Linked by Thom Holwerda on Mon 17th Sep 2007 20:51 UTC
Oracle and SUN "Sun announced Niagara 2 the other day, an evolution of the older Niagara 1, now called the UltraSPARC T1. From the 10000-foot view, it all looks quite familiar, but once you delve into the details, it quickly becomes apparent that almost everything has changed."
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RE[4]: This is a beautiful design
by tuttle on Tue 18th Sep 2007 23:52 UTC in reply to "RE[3]: This is a beautiful design"
tuttle
Member since:
2006-03-01

The downside is that memory is consumed fairly rapidly (because you don't write over previous values - you keep creating new memory stores).


In my experience, this is not the case in general. Most object oriented code contains a lot of "defensive copying".

For example an object that holds an internal mutable array may not expose a reference to that array to the outside world, since that would break encapsulation. Instead it must make a copy even if the user of the array is only reading.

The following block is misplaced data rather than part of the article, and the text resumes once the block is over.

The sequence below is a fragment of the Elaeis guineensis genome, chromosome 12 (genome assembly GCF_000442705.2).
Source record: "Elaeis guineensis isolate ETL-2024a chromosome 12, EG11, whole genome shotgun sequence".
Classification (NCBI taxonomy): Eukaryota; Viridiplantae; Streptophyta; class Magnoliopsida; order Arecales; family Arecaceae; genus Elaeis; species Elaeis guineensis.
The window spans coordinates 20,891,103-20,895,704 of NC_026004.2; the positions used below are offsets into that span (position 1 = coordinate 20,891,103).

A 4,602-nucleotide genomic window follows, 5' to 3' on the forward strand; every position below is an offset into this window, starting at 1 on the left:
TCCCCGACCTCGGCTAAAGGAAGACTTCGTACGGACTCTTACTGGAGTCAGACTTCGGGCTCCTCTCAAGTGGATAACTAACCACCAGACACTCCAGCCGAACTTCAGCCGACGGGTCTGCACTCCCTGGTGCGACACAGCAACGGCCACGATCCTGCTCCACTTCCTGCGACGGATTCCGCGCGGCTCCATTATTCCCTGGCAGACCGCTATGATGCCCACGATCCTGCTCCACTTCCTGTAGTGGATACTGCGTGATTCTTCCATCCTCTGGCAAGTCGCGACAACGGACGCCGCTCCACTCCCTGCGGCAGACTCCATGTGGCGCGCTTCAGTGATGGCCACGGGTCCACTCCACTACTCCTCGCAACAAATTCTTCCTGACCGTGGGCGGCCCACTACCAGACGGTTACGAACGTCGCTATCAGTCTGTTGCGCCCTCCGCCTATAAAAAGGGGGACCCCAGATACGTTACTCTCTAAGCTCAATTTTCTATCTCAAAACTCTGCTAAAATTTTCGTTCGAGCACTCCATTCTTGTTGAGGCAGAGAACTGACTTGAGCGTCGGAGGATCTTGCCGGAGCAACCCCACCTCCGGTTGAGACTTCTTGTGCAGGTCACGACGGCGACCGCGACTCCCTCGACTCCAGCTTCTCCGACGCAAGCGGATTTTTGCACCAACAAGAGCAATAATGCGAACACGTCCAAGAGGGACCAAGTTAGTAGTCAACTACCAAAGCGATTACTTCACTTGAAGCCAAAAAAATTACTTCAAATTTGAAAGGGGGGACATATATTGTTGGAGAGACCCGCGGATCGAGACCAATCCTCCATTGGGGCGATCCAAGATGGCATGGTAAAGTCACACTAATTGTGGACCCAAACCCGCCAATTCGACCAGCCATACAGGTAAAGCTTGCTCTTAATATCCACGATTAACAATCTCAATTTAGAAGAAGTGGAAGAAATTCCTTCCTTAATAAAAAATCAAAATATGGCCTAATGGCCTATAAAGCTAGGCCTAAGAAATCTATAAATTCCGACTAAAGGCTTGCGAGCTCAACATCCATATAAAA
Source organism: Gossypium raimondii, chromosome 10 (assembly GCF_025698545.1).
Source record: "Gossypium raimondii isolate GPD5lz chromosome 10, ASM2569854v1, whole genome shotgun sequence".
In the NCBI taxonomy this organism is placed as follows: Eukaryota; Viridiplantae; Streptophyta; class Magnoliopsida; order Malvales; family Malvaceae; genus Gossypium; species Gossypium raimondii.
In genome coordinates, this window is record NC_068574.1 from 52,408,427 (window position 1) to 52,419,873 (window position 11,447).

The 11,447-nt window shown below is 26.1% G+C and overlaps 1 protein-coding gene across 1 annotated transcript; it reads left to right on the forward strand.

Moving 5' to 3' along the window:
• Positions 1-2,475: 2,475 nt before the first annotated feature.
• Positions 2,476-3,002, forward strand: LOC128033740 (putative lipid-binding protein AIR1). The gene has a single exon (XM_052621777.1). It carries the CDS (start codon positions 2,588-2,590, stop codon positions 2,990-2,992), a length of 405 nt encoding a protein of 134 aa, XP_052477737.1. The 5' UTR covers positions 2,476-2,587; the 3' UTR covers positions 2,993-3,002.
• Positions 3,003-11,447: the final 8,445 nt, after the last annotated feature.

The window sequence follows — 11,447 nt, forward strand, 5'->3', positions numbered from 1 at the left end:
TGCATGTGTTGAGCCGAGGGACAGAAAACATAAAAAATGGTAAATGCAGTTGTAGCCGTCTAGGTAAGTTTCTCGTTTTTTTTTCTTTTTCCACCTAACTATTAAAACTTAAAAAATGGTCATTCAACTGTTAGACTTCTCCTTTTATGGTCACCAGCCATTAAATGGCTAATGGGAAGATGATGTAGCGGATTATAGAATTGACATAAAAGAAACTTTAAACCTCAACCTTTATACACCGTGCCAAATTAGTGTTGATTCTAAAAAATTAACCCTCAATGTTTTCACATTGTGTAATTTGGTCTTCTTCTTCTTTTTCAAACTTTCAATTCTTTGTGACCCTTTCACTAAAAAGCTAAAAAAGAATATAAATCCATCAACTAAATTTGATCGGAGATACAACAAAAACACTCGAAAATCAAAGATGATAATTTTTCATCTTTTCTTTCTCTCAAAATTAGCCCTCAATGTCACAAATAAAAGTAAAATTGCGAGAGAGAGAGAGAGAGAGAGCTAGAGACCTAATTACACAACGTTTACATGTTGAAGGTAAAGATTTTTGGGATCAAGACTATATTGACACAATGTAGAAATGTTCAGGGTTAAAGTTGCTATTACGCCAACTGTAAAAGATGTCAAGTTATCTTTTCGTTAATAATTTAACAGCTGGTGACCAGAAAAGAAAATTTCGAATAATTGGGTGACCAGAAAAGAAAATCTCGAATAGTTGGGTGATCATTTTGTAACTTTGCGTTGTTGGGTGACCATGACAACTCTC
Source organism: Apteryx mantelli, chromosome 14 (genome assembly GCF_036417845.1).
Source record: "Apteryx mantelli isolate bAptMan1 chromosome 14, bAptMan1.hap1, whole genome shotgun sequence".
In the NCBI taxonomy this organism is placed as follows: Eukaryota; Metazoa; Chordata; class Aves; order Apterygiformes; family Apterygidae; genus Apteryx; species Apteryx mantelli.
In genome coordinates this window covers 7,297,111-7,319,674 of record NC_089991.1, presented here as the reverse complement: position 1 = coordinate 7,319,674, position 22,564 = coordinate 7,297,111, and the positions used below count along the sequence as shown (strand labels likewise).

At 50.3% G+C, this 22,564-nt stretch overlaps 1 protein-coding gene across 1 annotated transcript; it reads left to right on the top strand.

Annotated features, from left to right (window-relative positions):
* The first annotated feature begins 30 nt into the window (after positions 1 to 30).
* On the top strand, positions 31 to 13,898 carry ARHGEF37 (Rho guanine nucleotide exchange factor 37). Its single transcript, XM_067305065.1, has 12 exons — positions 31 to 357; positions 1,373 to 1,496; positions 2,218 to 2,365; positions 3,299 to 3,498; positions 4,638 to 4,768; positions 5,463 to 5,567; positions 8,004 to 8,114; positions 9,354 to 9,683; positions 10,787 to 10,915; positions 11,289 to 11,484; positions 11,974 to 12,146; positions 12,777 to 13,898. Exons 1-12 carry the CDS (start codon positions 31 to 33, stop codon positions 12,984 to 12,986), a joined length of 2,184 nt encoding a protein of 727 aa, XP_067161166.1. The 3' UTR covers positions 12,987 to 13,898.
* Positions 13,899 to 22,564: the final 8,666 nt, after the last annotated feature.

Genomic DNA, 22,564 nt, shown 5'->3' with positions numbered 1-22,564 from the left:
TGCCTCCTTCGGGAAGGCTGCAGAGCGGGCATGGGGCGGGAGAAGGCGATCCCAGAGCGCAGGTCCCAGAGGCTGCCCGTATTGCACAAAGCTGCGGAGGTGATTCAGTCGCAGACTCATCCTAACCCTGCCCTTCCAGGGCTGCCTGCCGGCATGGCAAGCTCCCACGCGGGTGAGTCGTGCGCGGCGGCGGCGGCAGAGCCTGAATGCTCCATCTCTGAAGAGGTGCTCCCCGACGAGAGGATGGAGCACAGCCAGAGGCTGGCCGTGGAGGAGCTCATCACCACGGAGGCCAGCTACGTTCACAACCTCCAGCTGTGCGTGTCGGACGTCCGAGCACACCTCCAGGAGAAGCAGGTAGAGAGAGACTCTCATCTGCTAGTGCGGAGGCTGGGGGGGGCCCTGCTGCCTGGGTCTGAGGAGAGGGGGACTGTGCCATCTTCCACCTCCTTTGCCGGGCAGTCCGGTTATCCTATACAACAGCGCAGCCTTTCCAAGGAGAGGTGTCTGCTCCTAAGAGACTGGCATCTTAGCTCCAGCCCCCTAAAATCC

In a functional language you can safely expose a reference to all internal data structures if you want the outside world to see them.

Besides, modern memory allocators/garbage collectors are incredibly fast in allocating and disposing short-lived objects. Not as fast as stack allocation, but quite close.

There are some situations where some kind of mutable state can result in a significant performance improvement. Manipulation of small areas of large bitmaps might be one example.

But there are ways to do this without violating referential transparency (uniqueness typing or monads). And if you really need mutable state you can always choose a non-pure functional language such as scala or ocaml that discourages, but allows mutable state.

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